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The importance and the challenges of working with an ensemble

Created by Marianna Varviani

March 31, 2022, Los Angeles, California

Photograph from the performance ‘Phoenix’. Choreographed by Marianna Varviani. Performed by: Gurmukhi Bevli, Cheyenne Dixon, Hannah Ferguson, Tyler Law, Sophie Poe, Marianna Varviani, Alexandra Wood, Tanya Xu. Photographed by: Sophia Alexiou

The beauty of ensemble work lies in the combination of possibilities that emerge with many bodies on stage. Whatever the dynamic between life and art may be, one is relative to the other, reflecting, commenting, mimicking, or merely reacting to each other.

As social beings, we survive by interacting with each other. Our every action has a reaction, impact, and meaning. Therefore, we can say our artistic choices are also political. Even in the absence of explicit political references, the form and format of our work can reflect relations between individuals, and between individuals and the systems, they belong to. When we work with a greater number of collaborators, on equal terms, we have the chance to multiply people’s contributions. This may result in creating communal experiences, shared moments, memories, and exchanges between a small or large group. In this way, the artistic results will be embodied practices that include and combine the views, thoughts, emotions, voices, and experiences of multiple people whilst sharing a collectively owned artistic piece. As a process, working with an ensemble, aims to build cohesive units while combining the uniqueness of each individual. Consequently, after such projects, artists are able to share their common experiences with the rest of their communities.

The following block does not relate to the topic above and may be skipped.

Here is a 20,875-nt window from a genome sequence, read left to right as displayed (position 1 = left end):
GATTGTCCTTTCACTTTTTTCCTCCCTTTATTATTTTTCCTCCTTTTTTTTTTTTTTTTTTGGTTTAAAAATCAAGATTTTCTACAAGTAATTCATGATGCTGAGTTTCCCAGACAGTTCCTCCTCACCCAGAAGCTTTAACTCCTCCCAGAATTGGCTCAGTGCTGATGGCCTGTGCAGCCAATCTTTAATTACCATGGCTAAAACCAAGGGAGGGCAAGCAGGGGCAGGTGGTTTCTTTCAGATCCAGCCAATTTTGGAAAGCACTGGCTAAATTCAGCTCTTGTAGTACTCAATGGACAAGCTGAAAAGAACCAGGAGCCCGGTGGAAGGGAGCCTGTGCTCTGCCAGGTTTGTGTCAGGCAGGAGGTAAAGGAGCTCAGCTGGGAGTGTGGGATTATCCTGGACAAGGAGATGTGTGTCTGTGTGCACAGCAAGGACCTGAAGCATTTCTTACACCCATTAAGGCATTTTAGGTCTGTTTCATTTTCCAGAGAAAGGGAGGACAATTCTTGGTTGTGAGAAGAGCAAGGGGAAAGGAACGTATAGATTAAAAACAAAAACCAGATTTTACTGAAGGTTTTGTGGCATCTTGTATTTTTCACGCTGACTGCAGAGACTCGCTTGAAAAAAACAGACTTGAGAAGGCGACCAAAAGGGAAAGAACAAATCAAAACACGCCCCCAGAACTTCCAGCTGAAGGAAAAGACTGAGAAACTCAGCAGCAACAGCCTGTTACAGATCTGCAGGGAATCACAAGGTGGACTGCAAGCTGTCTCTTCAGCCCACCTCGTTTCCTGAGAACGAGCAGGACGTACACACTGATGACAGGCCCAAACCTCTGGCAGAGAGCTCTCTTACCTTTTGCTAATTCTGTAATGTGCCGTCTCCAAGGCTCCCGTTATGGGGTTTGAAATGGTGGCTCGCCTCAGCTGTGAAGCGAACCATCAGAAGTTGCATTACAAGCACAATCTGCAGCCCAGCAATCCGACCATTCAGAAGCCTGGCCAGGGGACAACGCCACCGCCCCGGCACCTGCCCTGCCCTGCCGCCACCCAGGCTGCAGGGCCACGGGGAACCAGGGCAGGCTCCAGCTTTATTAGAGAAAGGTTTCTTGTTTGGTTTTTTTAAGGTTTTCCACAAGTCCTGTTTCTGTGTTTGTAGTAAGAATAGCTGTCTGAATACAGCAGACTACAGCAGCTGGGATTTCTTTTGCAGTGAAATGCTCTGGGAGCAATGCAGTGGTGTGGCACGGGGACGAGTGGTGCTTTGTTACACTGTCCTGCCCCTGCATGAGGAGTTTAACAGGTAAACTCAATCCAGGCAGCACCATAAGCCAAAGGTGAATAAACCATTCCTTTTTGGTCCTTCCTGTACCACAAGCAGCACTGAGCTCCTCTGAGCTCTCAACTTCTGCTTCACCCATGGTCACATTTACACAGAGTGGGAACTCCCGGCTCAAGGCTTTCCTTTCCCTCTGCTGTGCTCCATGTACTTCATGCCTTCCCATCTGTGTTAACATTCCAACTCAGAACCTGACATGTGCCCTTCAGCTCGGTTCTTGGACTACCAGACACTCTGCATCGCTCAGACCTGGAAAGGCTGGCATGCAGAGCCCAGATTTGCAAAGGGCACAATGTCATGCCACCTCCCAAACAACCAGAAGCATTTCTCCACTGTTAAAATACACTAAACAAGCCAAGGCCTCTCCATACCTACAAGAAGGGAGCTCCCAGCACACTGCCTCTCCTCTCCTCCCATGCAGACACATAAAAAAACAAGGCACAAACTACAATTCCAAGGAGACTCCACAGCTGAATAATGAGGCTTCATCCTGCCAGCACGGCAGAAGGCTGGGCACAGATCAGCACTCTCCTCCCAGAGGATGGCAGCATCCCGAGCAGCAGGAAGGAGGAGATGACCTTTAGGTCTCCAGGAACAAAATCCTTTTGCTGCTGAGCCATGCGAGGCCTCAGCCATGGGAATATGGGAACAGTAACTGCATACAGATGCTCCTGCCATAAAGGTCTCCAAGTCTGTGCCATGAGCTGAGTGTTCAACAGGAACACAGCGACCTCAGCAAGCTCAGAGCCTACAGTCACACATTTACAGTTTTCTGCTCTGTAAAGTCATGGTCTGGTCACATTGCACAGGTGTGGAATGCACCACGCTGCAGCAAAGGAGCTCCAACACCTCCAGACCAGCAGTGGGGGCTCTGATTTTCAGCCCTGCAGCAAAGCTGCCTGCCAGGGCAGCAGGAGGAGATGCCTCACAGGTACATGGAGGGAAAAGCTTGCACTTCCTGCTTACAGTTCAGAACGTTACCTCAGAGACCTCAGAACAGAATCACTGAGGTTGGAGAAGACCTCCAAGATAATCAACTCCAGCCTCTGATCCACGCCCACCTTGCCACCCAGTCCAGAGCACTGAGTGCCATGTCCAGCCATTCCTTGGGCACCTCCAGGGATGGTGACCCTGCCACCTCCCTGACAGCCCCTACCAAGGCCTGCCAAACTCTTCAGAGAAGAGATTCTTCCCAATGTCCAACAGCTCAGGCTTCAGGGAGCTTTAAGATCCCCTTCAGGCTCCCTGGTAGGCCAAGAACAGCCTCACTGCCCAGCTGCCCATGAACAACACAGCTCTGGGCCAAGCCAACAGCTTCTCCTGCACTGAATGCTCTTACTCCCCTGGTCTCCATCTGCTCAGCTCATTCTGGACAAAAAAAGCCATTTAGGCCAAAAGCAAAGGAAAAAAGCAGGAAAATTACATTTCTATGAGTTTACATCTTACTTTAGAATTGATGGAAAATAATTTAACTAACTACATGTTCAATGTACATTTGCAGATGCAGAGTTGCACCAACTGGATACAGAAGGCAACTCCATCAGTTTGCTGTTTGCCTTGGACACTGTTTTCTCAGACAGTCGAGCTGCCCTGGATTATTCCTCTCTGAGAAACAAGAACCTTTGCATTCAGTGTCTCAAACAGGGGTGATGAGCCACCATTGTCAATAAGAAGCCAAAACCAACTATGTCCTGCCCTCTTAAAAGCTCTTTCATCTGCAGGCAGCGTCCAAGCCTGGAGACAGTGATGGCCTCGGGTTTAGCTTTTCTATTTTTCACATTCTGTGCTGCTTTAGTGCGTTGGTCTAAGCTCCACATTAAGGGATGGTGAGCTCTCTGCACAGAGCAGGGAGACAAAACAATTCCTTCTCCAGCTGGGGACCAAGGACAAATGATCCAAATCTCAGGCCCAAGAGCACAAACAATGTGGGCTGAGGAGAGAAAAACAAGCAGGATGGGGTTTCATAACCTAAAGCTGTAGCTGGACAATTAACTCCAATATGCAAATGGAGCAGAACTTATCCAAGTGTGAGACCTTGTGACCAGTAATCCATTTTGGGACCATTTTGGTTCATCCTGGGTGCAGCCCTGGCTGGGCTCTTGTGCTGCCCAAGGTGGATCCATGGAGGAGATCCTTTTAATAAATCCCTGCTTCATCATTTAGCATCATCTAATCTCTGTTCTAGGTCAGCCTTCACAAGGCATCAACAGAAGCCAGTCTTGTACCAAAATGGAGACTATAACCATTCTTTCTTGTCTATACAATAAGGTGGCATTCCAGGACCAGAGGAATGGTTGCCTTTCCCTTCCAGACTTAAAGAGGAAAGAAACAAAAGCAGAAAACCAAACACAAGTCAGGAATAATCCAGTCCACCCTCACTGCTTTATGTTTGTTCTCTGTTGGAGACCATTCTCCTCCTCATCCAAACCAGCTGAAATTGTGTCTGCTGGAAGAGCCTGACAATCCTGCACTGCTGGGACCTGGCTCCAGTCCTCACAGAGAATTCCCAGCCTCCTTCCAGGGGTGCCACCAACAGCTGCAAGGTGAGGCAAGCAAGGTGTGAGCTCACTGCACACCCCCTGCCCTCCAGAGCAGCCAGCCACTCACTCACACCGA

Beyond the issue of support structures, let’s consider the composition of ensembles, who gets to be part of them, and why?

  • Does an ensemble accurately represent the diversity of the community from which it is born?

  • Can it capture the rich heterogeneity of our societies?

  • How do we give equal opportunities to performers, do we reach out to look for them, or do we expect them to find us?

  • If people don’t have the same access to education and they have trained on their own, do they really have the same chances to be included?

Photograph from the performance ‘Vortex’. Choreographed by: Marianna Va